Beethoven: 5th symphony, opus 67 (1804-08)
In June 1975, Deutsche Grammophon released a recording of the epic fifth symphony of Beethoven with the Vienna Philharmonic, conducted by Carlos Kleiber (1930-2004). Within weeks, critics the world over were acclaiming it as the finest performance of the work ever to be recorded. There was not, as I recall, a single dissenting voice, not one reviewer who found it in parts too fast, in parts too slow, overall too uneven. There was total acclaim for the recording, an uncritical uniformity that any thinking person must surely find disturbing.
Nearly half a century later, that same unanimity prevails.
Ted Libbey writes on NPR: Kleiber gets the Vienna Philharmonic to play the Fifth as if it were a first encounter. The reading is violent, sinuous, shadowy and impassioned, the effect compelling without seeming overwrought. Kleiber presides over a gripping first movement that goes like a shot, and is to be commended for observing such musicological niceties as the exposition repeats of both the first movement and finale… this disc is to die for.
David Denby in the New Yorker: The Fifth—it’s pretty much the consensus view—is the greatest modern recording of the piece. When Mahler conducted the New York Philharmonic, in the early twentieth century, he tried to get the orchestra to play the opening chords with the proper weight. Well, with Kleiber, you certainly hear it—not just weight, but, as the movement goes on, speed, elegance of phrasing, perfect unanimity, and awesome power.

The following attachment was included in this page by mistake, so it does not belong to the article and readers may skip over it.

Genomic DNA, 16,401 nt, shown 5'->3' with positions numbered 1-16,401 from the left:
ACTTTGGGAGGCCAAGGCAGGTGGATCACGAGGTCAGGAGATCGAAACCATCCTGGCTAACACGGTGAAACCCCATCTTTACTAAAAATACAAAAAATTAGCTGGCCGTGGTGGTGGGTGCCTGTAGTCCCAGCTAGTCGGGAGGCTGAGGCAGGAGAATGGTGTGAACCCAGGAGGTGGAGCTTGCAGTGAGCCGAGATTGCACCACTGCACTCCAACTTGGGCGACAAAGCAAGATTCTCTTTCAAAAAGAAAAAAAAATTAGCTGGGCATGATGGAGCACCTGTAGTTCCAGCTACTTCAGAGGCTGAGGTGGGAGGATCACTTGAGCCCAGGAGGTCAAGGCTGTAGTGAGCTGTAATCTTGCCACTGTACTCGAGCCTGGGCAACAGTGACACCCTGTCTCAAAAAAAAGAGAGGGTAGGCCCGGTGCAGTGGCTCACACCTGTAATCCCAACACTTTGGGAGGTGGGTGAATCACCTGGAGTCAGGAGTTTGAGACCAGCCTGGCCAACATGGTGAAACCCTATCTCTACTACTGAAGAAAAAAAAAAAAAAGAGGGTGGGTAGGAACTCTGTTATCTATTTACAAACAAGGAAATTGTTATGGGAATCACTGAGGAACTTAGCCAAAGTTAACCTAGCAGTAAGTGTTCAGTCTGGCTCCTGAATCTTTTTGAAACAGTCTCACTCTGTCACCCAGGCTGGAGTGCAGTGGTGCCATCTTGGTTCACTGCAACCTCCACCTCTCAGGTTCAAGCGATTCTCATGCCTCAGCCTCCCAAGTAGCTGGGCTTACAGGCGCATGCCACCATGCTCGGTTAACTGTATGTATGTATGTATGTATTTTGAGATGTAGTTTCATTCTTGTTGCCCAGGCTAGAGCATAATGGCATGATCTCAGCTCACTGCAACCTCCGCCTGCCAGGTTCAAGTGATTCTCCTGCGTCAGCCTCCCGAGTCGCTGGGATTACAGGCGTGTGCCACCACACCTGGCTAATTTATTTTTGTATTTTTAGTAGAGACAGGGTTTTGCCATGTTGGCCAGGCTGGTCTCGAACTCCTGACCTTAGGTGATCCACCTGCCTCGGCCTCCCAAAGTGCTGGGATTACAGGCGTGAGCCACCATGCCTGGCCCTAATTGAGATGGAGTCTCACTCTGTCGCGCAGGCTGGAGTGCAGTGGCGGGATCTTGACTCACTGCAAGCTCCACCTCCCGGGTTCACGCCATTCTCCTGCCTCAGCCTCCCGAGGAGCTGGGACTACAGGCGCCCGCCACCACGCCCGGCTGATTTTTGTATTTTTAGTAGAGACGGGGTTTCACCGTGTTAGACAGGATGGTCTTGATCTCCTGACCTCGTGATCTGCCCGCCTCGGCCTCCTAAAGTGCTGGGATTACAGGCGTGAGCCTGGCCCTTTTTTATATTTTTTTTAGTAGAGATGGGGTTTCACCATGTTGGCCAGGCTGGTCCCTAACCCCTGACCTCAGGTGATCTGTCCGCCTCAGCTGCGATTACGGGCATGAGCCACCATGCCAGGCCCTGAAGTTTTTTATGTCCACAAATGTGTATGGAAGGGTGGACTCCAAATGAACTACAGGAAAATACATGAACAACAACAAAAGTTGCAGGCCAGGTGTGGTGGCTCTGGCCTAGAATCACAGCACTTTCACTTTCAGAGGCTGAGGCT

I have searched reviews in several languages and not found one wildcard, not one reviewer trying to make a name by challenging received opinion. As things stand, it is a truth universally acknowledged that Carlos Kleiber’s 1975 recording of Beethoven’s fifth symphony is ‘perfect’ (a popular, lazy accolade), or even definitive. Most on my panel chose it as one of their essential Bethoven recordings. When I asked the cellist Steven Isserlis why, he replied: ‘Because the music sounds as if that’s the way it HAS to be.’
I must have listened to the recording at least 45 times over as many years and, while I have a few personal reservations, what puzzles me is that rock-like consensus: ‘one of the most electrifying kinetic Fifths this reviewer has ever heard,’ as John Von Rhein wrote about Kleiber’s 1978 performance of the symphony with the Chicago Symphony Orchestra.
That ‘one of’ is pertinent. The very first review, by Richard Osborne in Gramophone magazine, called it ‘one of the most glorious accounts of the Fifth Symphony I have ever had the pleasure of hearing.’ Not definitive, not quite perfect, but a version to rival ‘Klemperer’s memorable Philharmonia recording of 1956 and Karajan’s enduringly splendid 1963 Berlin version.’ On first impression, it would seem that Carlos Kleiber was perceived as very good indeed, if not quite the best. Somehow, a legend of inviolability was manufactured down the years.